Unlocking The New Testament: The Last Supper (1)

If you have ever been to Israel, you may have visited Mini Israel Park—a wonderful attraction that offers hundreds of exact replica models of the most important sites of Israel. There are trivia questions and answers on almost every site and under every model; and here is one of the questions about Jerusalem’s Old City:  Did you know that the Last Supper of Jesus and His disciples was in fact, a Passover Seder? I had very mixed feelings when I saw it for the first time: on the one hand, it is a sign that Jesus is starting to be recognized as a Jew in Israel; but on the other hand, do we really know that? Can we say with the confidence that the Last Supper of Jesus and His disciples was in fact a Passover Seder?

The precise nature of the last meal that Jesus shared with his disciples, as well as the day and the date of His crucifixion, have been among the most debated topics throughout the history of the New Testament. It is certainly too big a question to try and solve here. Was Jesus crucified on that specific day, and at the specific time when the Passover lambs were slain in the Temple Court? If so, then the Last Supper could not be a Seder—the festive meal that marks the beginning of the Passover—or was it the first night of the Passover, when Jesus and His disciples had their last Supper? – and therefore it was Seder indeed. This question has been the subject of much discussion for a long time. Many respected scholars have commented on this topic over the years, and of course, I don’t expect you to accept my view. The purpose of these articles is not to prove anything or to give the final answers: I merely want to show that there are various possibilities to present the final days of Jesus as a solid and non-controversial story. Towards this purpose, I would like to bring some Hebrew insights into the discussion. Without knowing the Passover customs that existed at the time of Jesus, we can really miss a lot, as this is precisely where many answers and explanations of the discrepancies in Scripture (for instance between the Synoptic Gospels and the Gospel of John) should be sought.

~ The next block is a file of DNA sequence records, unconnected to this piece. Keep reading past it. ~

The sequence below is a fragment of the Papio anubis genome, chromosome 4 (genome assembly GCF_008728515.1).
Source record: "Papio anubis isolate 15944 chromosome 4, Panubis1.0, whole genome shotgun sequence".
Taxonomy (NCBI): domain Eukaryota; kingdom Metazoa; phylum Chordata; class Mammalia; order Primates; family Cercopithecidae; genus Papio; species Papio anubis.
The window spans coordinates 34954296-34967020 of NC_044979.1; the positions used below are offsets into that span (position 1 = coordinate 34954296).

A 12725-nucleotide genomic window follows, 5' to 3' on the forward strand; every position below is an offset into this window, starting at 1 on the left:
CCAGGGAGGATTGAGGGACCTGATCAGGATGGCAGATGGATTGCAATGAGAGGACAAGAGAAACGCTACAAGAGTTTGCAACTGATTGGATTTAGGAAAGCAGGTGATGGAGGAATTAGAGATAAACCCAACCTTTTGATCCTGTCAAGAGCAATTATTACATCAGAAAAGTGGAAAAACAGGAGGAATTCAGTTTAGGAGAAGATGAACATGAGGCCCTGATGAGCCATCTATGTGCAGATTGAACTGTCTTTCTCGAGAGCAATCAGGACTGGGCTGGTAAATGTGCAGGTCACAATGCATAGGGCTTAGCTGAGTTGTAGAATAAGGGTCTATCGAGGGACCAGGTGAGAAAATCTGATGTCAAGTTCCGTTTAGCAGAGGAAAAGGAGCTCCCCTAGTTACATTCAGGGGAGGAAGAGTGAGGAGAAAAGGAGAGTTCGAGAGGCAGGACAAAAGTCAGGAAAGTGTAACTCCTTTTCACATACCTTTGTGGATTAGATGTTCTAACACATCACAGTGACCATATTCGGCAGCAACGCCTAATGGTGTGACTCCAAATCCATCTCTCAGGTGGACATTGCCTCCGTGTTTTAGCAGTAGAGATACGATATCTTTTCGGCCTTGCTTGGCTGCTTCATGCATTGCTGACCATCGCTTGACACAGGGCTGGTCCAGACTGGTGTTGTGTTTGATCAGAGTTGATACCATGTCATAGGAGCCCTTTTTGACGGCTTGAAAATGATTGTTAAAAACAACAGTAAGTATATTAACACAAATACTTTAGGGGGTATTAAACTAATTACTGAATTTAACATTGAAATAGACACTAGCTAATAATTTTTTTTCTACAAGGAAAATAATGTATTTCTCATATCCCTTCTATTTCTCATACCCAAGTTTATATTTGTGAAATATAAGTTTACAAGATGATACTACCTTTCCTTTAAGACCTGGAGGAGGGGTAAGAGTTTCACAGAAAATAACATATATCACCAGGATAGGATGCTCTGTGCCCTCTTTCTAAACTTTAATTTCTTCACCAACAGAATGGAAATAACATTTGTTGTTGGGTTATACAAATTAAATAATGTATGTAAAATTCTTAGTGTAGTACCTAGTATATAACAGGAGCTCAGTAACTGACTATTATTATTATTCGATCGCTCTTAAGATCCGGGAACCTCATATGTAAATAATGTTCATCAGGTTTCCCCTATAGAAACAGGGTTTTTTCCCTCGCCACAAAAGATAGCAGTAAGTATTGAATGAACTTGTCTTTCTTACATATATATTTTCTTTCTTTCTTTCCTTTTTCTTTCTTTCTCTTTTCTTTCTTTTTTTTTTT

Let us first discuss the traditional view: Jesus was crucified on Friday, 15th of Nisan, and the Last Supper was indeed a Passover Seder. According to this traditional view, the Passover meal takes place on Thursday night. The day of Thursday was 14th of Nisan, but at sundown it became the 15th of Nisan. At sundown, at the beginning of the 15th of Nisan, at the time of the Passover meal, Jesus and His disciples gathered in the Upper Room in Jerusalem to celebrate the Feast. After the meal, very late that night or sometime after midnight, Jesus was arrested on the Mount of Olives. At dawn, when the first lamb of the daily sacrifice is tied to the altar, Jesus is condemned by the Jewish court and sent to the Roman governor, Pilate. It should be noted that the word Pesach does not exclusively apply to the Passover lamb on the eve of the Feast, but is used in scripture and in the Talmud in a wider sense for the entire festival, including the chagigah sacrifices which were offered on the 15th of Nisan. Thus, at 9 am (the 3rd hour) when Jesus is crucified on the cross, the first lamb of the daily Chagigah sacrifice is offered up on the altar in the Temple. At the 9th hour, or 3pm, the hour of the second daily sacrifice, Jesus dies on the cross.